Skip navigation
machine learning Alamy

Domino Data Lab Looks to Optimize Enterprise MLOps

At its Rev3 conference, Domino Data Lab announces a new enterprise MLOps release and provides a roadmap for accelerating model velocity.

Domino Data Lab is adding new capabilities to its namesake platform with the upcoming release of Domino 5.2 for enterprise MLOps. The Domino 5.2 release was announced at the company's Rev3 conference in New York on May 5, with general availability set for June.

The new release continues to build on capabilities the company first introduced with the Domino 5.0 platform in January that help organizations scale machine learning operations in production. With the new Domino 5.2 platform, scaling is being enhanced with the IntelliSize feature that helps data scientists optimally size development environments for MLOps.

Domino is also adding new data visualization and preparation capabilities to the platform to help data scientists.

“Playtime is over for data science," Nick Elprin, CEO and co-founder of Domino Data Lab, told ITPro Today. "While many companies are still experimenting, a growing number of winning companies are operationalizing data science at scale. These model-driven businesses will crush competitors."

How Enterprise MLOps Empowers Organizations

Elprin noted that there are three recurring, fundamental ingredients that enable companies to succeed in scaling data science impact:

  • They empower expert data scientists with the resources to build and experiment;
  • They make it easy to productionize work;
  • They have great cross-functional collaboration with IT and business stakeholders.

"While culture, leadership, and organizational structures play a major role in fostering those ingredients, technology also has a big role to play," he said.

In the MLOps ecosystem today, Elprin sees a growing number of "walled gardens" that promise simplicity but ultimately limit choice for data scientists. Over the medium term, he expects that lock-in will stifle innovation and frustrate top talent.

"Our approach with Domino is to embrace an open ecosystem," he said. "Our vision for Domino is a platform that gives data scientists flexibility and choice in how they build and productionize work, while giving IT the control and security and governance they require."

Elprin noted that the features in Domino 5.2, along with several upcoming ones, all further the vision to give data scientists freedom and power while giving IT control and security.

Enterprise MLOps Features in Domino 5.2

Among the features in Domino 5.2 is the Durable Workspace capability that enables data scientists to pause and resume Domino Workspaces. Elprin said that while paused, a Workspace winds down compute resources to save costs, while preserving all the data scientist's work, to restart when it spins back up.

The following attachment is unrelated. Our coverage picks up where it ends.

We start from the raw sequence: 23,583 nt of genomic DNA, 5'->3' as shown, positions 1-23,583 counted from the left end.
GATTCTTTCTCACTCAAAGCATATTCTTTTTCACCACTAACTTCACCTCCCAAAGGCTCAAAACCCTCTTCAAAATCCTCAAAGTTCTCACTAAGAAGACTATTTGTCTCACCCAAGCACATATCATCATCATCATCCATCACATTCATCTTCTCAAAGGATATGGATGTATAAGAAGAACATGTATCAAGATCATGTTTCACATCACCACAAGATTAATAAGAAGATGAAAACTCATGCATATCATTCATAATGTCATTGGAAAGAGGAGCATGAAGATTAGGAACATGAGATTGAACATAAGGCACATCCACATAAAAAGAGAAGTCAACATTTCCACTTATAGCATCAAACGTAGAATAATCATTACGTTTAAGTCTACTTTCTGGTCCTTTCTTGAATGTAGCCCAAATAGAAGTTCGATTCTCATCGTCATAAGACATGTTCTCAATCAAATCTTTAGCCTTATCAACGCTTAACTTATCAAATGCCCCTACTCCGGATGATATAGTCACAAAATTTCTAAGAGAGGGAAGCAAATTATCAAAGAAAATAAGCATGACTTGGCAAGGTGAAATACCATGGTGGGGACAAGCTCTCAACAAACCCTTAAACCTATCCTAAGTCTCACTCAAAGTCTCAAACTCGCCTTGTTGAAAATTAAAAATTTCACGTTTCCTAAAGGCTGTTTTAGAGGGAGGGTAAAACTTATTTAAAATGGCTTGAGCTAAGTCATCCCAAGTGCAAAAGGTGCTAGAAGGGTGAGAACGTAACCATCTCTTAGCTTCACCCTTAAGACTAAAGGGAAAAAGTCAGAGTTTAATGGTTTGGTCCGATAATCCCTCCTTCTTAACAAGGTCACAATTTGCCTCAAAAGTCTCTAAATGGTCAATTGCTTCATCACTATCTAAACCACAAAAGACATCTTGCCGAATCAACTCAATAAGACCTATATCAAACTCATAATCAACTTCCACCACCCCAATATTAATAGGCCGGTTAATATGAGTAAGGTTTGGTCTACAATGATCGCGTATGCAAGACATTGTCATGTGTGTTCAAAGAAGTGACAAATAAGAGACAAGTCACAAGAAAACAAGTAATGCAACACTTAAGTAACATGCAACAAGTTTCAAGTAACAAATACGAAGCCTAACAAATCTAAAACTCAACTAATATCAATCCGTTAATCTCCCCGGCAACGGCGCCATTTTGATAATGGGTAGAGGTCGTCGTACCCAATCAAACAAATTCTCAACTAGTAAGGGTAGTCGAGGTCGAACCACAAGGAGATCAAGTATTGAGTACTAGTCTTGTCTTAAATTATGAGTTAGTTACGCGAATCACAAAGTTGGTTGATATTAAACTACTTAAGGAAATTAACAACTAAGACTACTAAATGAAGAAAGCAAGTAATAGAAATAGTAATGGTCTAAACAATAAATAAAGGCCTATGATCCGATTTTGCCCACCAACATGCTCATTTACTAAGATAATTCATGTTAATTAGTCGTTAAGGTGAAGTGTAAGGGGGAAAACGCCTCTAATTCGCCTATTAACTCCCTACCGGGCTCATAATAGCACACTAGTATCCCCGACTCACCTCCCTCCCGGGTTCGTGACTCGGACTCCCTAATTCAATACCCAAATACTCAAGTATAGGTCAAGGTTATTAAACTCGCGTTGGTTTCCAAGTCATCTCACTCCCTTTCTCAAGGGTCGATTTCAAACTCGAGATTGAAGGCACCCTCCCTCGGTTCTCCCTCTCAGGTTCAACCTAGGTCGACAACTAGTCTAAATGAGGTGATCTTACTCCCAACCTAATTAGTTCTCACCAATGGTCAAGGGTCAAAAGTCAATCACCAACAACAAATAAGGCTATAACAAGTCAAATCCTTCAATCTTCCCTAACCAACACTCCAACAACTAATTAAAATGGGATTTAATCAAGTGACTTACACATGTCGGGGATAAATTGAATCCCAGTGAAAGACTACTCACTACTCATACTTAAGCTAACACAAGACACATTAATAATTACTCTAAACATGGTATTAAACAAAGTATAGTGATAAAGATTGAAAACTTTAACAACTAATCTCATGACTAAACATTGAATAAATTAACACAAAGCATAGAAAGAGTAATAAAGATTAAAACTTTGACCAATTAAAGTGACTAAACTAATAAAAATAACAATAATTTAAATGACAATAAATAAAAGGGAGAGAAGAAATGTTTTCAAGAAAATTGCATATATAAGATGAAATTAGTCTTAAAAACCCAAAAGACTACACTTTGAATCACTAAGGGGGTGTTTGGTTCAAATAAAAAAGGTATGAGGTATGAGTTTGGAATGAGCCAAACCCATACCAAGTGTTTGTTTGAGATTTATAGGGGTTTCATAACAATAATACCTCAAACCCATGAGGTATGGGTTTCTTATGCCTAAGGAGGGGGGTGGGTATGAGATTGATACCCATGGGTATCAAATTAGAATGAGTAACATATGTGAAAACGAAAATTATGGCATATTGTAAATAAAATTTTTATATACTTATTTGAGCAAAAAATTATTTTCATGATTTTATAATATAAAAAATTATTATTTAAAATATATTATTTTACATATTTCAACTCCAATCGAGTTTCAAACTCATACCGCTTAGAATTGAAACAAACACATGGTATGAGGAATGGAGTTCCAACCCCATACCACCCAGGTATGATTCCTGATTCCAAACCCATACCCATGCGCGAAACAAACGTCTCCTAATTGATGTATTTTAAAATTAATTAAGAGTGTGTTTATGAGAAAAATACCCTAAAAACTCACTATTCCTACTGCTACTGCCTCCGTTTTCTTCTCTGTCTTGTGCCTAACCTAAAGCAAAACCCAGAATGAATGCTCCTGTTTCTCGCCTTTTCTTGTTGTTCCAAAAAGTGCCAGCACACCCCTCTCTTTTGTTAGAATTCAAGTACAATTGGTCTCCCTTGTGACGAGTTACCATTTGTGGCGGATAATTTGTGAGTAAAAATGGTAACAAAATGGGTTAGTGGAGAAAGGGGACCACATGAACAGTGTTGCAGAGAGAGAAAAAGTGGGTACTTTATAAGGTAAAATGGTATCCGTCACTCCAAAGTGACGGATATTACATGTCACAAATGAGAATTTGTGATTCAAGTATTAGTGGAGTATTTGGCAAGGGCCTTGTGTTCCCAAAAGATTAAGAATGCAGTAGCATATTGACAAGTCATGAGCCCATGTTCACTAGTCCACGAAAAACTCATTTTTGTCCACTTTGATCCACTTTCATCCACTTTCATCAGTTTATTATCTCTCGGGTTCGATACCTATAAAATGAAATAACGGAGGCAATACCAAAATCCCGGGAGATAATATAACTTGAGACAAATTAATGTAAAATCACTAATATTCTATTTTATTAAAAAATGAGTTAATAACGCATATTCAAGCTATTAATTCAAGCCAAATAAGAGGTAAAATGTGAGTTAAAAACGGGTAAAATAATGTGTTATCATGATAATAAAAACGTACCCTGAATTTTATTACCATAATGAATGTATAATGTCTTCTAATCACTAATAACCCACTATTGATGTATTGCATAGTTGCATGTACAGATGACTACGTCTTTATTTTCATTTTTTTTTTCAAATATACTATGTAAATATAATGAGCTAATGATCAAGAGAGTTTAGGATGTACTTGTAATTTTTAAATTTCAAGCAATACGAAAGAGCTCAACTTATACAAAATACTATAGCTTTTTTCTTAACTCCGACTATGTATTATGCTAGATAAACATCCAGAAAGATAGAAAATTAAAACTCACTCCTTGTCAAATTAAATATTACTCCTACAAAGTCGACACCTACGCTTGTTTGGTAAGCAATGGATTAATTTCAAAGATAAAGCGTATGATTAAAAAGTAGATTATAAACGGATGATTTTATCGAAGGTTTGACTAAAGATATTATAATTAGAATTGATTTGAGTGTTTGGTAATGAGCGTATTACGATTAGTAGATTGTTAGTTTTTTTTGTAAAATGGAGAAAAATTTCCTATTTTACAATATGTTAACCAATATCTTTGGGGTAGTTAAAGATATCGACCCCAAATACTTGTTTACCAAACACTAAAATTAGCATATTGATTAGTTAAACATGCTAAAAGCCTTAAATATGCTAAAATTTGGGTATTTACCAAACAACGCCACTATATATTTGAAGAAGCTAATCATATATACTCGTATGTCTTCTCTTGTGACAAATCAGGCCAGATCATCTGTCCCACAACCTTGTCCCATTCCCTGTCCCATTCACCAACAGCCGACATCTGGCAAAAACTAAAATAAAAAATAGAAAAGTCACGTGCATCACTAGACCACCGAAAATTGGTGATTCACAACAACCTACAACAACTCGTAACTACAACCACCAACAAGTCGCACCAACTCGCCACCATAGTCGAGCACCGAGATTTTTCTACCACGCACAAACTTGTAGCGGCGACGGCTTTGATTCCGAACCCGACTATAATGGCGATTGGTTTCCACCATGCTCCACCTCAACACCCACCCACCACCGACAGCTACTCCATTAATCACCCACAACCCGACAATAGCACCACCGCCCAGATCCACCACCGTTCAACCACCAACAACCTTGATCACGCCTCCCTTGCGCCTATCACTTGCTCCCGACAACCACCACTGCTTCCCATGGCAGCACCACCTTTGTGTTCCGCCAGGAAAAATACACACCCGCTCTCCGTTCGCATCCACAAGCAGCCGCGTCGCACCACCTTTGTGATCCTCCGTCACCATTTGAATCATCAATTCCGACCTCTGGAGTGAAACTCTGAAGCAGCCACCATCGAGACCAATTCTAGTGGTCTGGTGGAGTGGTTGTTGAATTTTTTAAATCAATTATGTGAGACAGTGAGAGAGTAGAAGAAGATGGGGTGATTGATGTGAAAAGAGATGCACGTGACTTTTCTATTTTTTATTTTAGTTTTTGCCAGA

Each time a data scientist starts or resumes a workspace, Domino recommends the appropriate volume size, according to Elprin. If data sizes have changed, the size recommendation will be updated to reflect the new size. He added that the resumable capability helps data science teams save huge amounts of compute spend.

Domino 5.2 also provides integration with the open source Apache Superset data exploration technology. Bob Laurent, senior director of product marketing at Domino Data Lab, explained that the integration of Apache Superset in Domino 5.2 gives users new tools to build and preview datasets, remove duplicates, explore outliers, and more — all within a native SQL-based environment.

"The rich visualization library within Superset will add to a data scientist's ability to understand the breadth and quality of their data, ultimately reducing the time spent building, preparing, and cleansing data," Laurent told ITPro Today.

What's Next for Domino?

Looking forward, Elprin said that a guiding principle for his company is about accelerating "model velocity" — the rate at which companies can build and deploy machine learning models.

Elprin said his company's vision is to give data scientists freedom and flexibility to use the resources they need, while giving IT control and security. To that end, Domino has a few things in the works to help expand data scientists' ability to access different compute clusters from one single location — whether those resources are in different regions, different clouds, or even on-premises.

"In my keynote, we are demoing a preview of a new hybrid architecture we're calling Nexus, to do just this," Elprin said. "It will allow data science teams to push compute workloads to different compute resources across regions, clouds, and on-premises environments."


Hide comments


  • Allowed HTML tags: <em> <strong> <blockquote> <br> <p>

Plain text

  • No HTML tags allowed.
  • Web page addresses and e-mail addresses turn into links automatically.
  • Lines and paragraphs break automatically.